Friday, March 26, 2010

"Indonesia's Papua: Of roads and road maps"

It seems to be unpleasant for some to digest that the Free Papua Movement (OPM) was most likely involved in the string of attacks near the Freeport mine road in Indonesia's easternmost province. But by their very nature, armed groups are committed to violence and killing people.

It causes further discomfort to learn that political activists from one militant group, the West Papua National Committee (KNPB), were active in getting out the message for OPM.

OPM acknowledged responsibility for some of the shootings and other attacks between July 2009 and January 2010 along the main road that links the mountain-top mine with its sea port, although it denied shooting dead an Australian mine worker. The evidence is not conclusive, although the case for the involvement of the late guerrilla leader Kelly Kwalik and his men is stronger than for any of the alternatives on offer.

As indicated by group of Jayapura-based students who spoke to ICG for our recent report on Papua, foreign NGOs might be sceptical but Papuan activists are open to the possibility that OPM staged these attacks: 'The OPM is the military wing, right? Their job is to shoot the enemy. Freeport and the security forces are the enemy. So it fits that OPM would attack them.' Military strategists would probably agree — the lone road that links the mine with the sea is also a good place for an ambush.

The mining road attacks have attracted the most international attention, because so many, inside and outside Papua, are convinced the Indonesian military is responsible, largely on the basis of the arms and the ammunition used and the alleged professionalism of the shooters. In fact, it is well known that from Sabang in the west to Merauke in the east, criminal activities in Indonesia often involve government-made weapons and munitions.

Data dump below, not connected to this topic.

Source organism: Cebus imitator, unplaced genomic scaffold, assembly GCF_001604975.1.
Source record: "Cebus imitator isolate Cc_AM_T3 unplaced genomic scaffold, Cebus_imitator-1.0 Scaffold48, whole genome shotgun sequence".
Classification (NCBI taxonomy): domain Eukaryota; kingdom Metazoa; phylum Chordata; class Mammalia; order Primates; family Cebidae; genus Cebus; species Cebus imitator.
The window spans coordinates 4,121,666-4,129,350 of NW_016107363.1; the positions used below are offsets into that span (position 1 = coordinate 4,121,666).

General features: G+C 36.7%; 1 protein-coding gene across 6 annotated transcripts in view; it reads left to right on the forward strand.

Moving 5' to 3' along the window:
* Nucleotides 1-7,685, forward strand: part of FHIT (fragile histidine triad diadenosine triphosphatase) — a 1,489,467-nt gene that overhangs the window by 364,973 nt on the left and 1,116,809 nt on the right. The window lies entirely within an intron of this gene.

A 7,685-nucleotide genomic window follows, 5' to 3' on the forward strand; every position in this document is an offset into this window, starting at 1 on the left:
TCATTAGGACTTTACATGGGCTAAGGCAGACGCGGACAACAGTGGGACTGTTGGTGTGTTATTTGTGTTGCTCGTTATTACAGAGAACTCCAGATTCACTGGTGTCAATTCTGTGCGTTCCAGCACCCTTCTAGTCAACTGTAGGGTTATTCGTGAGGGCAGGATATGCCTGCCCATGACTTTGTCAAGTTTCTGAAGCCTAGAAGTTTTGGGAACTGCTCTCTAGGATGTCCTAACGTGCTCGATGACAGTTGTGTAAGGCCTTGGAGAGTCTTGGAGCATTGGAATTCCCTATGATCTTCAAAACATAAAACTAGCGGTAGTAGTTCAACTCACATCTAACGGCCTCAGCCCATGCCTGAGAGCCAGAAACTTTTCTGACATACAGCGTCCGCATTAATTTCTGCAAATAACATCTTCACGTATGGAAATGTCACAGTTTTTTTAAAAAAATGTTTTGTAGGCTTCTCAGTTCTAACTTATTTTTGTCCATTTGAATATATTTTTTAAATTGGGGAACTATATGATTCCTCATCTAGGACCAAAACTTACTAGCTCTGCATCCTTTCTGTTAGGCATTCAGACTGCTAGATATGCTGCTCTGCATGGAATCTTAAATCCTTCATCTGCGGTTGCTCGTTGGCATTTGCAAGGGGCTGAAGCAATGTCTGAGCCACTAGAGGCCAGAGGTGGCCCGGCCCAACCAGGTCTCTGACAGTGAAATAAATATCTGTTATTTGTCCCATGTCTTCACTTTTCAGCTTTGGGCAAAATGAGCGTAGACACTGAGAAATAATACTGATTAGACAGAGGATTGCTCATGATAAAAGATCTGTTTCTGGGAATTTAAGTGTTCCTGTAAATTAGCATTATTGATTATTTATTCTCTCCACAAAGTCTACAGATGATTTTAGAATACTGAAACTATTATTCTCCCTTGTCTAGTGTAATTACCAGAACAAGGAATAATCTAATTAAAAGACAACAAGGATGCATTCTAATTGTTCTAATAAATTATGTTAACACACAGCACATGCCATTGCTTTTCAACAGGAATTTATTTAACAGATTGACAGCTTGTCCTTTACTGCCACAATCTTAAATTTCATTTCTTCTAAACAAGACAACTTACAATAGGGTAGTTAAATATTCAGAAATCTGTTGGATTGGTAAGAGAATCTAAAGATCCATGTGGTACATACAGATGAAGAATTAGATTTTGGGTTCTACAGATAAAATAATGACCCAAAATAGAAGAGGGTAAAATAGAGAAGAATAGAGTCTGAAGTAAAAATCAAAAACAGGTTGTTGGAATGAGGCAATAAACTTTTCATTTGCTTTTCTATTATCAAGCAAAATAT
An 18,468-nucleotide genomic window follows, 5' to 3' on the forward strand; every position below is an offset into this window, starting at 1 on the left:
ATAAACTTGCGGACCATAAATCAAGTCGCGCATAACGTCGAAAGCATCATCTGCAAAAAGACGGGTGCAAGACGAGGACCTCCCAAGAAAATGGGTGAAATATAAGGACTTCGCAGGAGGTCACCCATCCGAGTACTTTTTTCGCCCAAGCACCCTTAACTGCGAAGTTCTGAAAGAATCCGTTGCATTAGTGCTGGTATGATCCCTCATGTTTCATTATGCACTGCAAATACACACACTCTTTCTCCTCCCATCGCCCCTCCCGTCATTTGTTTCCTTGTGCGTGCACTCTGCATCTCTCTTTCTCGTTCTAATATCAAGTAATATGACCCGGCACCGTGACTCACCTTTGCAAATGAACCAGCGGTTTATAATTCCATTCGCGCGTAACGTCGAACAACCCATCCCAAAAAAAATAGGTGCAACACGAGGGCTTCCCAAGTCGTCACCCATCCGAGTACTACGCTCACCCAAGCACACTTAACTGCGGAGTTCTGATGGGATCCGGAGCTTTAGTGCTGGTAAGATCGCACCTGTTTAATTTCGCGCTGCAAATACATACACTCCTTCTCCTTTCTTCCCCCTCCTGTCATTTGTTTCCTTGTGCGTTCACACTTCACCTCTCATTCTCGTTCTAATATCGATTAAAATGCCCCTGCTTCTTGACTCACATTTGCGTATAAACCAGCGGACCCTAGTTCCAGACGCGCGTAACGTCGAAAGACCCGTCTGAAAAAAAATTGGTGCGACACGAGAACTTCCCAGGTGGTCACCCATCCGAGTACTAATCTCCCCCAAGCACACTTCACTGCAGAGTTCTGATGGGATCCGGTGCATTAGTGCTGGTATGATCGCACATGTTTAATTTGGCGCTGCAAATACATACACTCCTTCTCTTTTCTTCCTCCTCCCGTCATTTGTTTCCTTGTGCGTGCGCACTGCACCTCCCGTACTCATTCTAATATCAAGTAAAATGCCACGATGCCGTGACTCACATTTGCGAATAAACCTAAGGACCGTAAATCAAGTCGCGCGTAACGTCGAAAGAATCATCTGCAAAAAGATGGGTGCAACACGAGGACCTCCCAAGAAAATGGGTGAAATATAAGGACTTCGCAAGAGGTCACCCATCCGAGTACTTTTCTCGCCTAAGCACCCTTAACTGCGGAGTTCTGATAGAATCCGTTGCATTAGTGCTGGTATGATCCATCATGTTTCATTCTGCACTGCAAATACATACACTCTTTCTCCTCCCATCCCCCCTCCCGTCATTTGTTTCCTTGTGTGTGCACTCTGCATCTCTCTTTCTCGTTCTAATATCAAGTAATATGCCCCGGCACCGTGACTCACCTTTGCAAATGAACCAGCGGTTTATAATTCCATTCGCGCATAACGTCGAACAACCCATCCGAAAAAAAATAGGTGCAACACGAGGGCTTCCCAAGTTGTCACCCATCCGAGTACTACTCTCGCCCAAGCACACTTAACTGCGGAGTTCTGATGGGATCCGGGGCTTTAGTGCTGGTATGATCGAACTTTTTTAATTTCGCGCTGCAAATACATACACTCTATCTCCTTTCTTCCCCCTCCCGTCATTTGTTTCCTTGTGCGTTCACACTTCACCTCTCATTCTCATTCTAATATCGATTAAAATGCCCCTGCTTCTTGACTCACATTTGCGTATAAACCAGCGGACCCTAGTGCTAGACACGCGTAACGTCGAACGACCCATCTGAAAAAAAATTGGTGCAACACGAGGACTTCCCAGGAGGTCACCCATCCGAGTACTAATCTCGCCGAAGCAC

If it were true that the military is the culprit, the case on the Papuan side for rejecting dialogue with the Indonesian Government because of the abusive nature of one of its key institutions would be strengthened. But if the Papuan guerrillas are responsible, the attacks could be seen as a way of raising the stakes in any future negotiations.

Finding the truth is thus critical, but no one should lose sight of the larger issue, which is finding a just, practical and non-violent solution to the conflict. Those who want to help Papua need to focus on the political calculus at work in Indonesia. The so-called 'Papua Road Map' dialogue offers the best chance to address political and historical grievances (not just economic inequities) in a comprehensive way.

President Yudhoyono has reportedly expressed interest in opening a dialogue with Papuan representatives but he has to do more than passively back it – he has to get out front and preempt some of the paranoid nationalists in government ranks who equate dialogue with capitulation to separatists. No one is suggesting that following the Road Map will be easy, and it also carries risks: a poorly prepared dialogue that breaks down amid recriminations of bad faith could be worse than no dialogue at all.

In the end, though, there is a serious political bottom line for Jakarta to consider: if Indonesia wants to keep Papua a domestic issue, it needs to back this homegrown initiative. To ignore it or allow it to get lost along the way will see the real problems of Papua unresolved and give undesirable, and possibly violent, radicalism the right of way, with more international attention to follow.
In the meantime, it would be better for all if Papua were opened up for proper investigations and this province treated less like it contains something to hide.

The Lowy Interpreter
Jim Della-Giacoma is the South East Asia Project Director of International Crisis Group.

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